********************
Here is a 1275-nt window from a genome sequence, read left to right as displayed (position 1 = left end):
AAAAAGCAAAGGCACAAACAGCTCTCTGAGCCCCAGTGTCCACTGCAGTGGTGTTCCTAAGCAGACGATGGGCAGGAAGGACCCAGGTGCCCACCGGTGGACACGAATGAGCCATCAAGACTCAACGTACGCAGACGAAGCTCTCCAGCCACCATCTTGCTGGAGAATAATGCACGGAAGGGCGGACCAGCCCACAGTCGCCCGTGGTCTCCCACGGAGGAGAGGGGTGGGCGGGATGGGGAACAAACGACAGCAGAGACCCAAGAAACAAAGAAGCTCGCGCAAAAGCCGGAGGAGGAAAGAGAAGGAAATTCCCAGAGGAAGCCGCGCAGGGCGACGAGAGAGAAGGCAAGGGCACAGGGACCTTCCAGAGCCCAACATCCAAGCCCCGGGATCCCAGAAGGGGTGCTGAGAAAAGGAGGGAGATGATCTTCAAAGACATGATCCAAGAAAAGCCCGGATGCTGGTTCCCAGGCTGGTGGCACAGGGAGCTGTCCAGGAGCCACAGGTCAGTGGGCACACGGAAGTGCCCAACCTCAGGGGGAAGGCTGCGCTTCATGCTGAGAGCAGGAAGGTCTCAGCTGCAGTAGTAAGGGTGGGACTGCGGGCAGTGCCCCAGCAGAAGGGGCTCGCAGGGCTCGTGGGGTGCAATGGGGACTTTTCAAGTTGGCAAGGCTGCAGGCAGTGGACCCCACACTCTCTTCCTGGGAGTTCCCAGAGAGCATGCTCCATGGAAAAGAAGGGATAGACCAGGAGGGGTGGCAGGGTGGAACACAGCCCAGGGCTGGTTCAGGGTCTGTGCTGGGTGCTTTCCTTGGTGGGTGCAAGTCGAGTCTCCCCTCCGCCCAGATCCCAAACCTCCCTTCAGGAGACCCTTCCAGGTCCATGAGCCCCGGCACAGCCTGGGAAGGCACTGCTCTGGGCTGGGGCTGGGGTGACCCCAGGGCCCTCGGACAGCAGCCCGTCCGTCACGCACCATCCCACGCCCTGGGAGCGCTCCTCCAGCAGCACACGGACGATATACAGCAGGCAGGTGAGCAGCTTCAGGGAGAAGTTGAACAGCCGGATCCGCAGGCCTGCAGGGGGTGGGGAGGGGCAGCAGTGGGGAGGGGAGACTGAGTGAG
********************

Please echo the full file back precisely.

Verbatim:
Here is a 1275-nt window from a genome sequence, read left to right as displayed (position 1 = left end):
AAAAAGCAAAGGCACAAACAGCTCTCTGAGCCCCAGTGTCCACTGCAGTGGTGTTCCTAAGCAGACGATGGGCAGGAAGGACCCAGGTGCCCACCGGTGGACACGAATGAGCCATCAAGACTCAACGTACGCAGACGAAGCTCTCCAGCCACCATCTTGCTGGAGAATAATGCACGGAAGGGCGGACCAGCCCACAGTCGCCCGTGGTCTCCCACGGAGGAGAGGGGTGGGCGGGATGGGGAACAAACGACAGCAGAGACCCAAGAAACAAAGAAGCTCGCGCAAAAGCCGGAGGAGGAAAGAGAAGGAAATTCCCAGAGGAAGCCGCGCAGGGCGACGAGAGAGAAGGCAAGGGCACAGGGACCTTCCAGAGCCCAACATCCAAGCCCCGGGATCCCAGAAGGGGTGCTGAGAAAAGGAGGGAGATGATCTTCAAAGACATGATCCAAGAAAAGCCCGGATGCTGGTTCCCAGGCTGGTGGCACAGGGAGCTGTCCAGGAGCCACAGGTCAGTGGGCACACGGAAGTGCCCAACCTCAGGGGGAAGGCTGCGCTTCATGCTGAGAGCAGGAAGGTCTCAGCTGCAGTAGTAAGGGTGGGACTGCGGGCAGTGCCCCAGCAGAAGGGGCTCGCAGGGCTCGTGGGGTGCAATGGGGACTTTTCAAGTTGGCAAGGCTGCAGGCAGTGGACCCCACACTCTCTTCCTGGGAGTTCCCAGAGAGCATGCTCCATGGAAAAGAAGGGATAGACCAGGAGGGGTGGCAGGGTGGAACACAGCCCAGGGCTGGTTCAGGGTCTGTGCTGGGTGCTTTCCTTGGTGGGTGCAAGTCGAGTCTCCCCTCCGCCCAGATCCCAAACCTCCCTTCAGGAGACCCTTCCAGGTCCATGAGCCCCGGCACAGCCTGGGAAGGCACTGCTCTGGGCTGGGGCTGGGGTGACCCCAGGGCCCTCGGACAGCAGCCCGTCCGTCACGCACCATCCCACGCCCTGGGAGCGCTCCTCCAGCAGCACACGGACGATATACAGCAGGCAGGTGAGCAGCTTCAGGGAGAAGTTGAACAGCCGGATCCGCAGGCCTGCAGGGGGTGGGGAGGGGCAGCAGTGGGGAGGGGAGACTGAGTGAG